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Small bowel intussusception with the Meckel's diverticulum after blunt abdominal trauma: a case report


Intussusception with the Meckel's diverticulum is a rare but well-known cause of small bowel obstruction in the adult. After blunt abdominal trauma, intussusception is exceedingly rare and has been reported previously only in few cases. We present a case of a previously healthy 28-year-old man developing four days after blunt abdominal trauma signs of small bowel obstruction. Ileo-ileal intussusception was suggested by computed tomography. Exploration revealed ileo-ileal intussusception with Meckel's diverticulum. A diverticulectomy with small bowel resection was performed.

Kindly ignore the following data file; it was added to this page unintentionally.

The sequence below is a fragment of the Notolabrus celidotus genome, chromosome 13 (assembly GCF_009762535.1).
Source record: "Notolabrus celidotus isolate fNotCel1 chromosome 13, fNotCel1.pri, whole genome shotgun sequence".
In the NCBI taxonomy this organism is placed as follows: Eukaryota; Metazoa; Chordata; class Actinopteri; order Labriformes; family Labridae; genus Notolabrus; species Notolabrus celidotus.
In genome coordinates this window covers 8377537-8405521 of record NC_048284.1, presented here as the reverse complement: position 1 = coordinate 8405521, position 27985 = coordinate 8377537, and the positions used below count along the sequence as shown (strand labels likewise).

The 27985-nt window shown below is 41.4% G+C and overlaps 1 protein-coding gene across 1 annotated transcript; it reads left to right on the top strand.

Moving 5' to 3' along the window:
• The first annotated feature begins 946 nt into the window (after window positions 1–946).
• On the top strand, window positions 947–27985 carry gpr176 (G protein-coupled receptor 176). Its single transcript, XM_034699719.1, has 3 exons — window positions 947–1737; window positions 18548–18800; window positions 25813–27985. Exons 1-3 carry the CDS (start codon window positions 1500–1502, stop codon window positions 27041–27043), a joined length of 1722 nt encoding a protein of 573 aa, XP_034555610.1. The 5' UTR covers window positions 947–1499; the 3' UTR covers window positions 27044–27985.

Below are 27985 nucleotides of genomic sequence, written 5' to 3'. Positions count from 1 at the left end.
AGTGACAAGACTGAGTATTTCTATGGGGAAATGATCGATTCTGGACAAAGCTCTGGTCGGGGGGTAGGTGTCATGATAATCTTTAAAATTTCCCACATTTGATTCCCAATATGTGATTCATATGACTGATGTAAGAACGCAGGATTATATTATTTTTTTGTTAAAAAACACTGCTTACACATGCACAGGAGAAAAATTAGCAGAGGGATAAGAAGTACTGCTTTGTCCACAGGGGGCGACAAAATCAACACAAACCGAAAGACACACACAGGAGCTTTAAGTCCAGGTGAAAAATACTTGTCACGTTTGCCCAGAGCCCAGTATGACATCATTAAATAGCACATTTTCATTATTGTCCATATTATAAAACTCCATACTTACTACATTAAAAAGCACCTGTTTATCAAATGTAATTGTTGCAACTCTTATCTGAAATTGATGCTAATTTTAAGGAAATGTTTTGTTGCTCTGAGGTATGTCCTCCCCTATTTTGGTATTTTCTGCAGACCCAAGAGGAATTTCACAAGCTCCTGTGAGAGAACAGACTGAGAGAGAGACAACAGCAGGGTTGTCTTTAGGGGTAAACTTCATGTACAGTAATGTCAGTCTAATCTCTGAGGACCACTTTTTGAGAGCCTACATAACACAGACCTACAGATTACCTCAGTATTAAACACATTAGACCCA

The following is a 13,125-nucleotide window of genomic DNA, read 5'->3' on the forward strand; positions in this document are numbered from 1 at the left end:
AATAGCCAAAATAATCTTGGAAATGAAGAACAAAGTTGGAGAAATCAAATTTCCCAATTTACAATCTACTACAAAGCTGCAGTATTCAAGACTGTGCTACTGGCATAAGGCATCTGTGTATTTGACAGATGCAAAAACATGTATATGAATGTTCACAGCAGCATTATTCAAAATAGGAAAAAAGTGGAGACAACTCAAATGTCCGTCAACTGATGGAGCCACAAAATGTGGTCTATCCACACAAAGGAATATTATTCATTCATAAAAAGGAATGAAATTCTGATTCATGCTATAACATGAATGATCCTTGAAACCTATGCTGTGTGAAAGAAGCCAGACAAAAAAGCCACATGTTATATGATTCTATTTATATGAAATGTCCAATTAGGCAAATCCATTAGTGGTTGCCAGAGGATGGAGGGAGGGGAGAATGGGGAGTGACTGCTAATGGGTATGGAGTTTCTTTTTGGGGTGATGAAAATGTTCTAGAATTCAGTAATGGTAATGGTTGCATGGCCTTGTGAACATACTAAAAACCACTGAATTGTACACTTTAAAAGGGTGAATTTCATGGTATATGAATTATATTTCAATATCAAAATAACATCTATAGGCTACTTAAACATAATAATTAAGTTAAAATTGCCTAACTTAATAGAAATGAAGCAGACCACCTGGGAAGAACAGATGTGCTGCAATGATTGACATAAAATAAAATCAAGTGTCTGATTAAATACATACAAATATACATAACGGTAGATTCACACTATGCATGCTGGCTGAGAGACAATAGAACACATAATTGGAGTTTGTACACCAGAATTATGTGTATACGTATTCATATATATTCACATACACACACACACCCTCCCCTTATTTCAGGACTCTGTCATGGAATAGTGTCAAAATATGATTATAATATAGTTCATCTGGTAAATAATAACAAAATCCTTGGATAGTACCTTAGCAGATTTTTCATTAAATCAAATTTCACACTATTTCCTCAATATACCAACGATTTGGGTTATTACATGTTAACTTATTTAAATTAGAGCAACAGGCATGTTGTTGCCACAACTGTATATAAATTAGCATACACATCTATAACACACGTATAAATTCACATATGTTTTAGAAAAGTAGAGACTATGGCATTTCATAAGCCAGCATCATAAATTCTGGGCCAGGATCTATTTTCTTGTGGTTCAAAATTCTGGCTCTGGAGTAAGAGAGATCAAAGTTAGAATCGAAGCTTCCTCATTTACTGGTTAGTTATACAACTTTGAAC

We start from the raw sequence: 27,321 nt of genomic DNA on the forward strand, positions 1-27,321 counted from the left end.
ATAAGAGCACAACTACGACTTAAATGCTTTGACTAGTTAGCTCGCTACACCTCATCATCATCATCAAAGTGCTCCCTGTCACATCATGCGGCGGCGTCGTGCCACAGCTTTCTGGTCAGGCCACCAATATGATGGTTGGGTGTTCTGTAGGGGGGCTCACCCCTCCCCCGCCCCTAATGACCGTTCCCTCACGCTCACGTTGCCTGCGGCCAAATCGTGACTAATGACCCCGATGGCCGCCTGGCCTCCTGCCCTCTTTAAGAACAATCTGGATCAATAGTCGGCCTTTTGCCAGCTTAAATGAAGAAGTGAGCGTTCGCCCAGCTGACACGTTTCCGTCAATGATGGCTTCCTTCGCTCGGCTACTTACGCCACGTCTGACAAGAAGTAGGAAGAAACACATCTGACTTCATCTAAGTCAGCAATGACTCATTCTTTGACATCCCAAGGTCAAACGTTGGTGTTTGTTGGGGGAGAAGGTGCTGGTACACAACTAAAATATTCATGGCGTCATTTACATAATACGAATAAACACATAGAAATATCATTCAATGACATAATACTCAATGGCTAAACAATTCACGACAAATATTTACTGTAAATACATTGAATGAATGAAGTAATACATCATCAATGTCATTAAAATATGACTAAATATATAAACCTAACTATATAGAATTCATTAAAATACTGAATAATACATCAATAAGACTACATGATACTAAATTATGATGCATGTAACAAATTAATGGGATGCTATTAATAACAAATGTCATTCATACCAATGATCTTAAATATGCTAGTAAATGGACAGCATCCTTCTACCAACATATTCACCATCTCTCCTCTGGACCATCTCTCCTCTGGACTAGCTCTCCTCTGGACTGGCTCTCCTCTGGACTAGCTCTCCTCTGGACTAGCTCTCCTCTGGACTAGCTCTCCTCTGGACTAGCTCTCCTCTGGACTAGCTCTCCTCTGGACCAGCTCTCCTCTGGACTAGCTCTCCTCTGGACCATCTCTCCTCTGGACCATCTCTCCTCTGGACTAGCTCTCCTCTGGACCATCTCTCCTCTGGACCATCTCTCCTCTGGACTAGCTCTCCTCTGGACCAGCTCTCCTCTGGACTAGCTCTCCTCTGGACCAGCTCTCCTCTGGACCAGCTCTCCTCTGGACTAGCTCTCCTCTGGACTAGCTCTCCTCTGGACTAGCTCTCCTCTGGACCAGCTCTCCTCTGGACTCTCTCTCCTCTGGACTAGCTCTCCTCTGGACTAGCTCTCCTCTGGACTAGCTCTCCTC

Intususception is invagination of a proximal segment of bowel (intussusceptum) into the lumen of the adjacent distal segment (intussuscipiens). While intusussception is relatively common in the childhood, it is infrequently seen in adults [1]. Whereas most cases in childhood occur idiopathically, in adults, an underlying cause is present in 80% of cases [2]. Causes include tumours and polyps as well oedema and fibrosis from recent or previous surgery, and Meckel's diverticula. Cases following blunt abdominal trauma are rare. We present a case of 28-year previously healthy man presenting with abdominal pain and vomiting after blunt abdominal trauma, and developing four days later signs of small bowel obstruction as a cause of ileoileal intussusception with the Meckel's diverticulum. From an extensive review of the literature, intussusception at the site of a Meckel's diverticulum following blunt abdominal trauma has not been previously reported.

Case report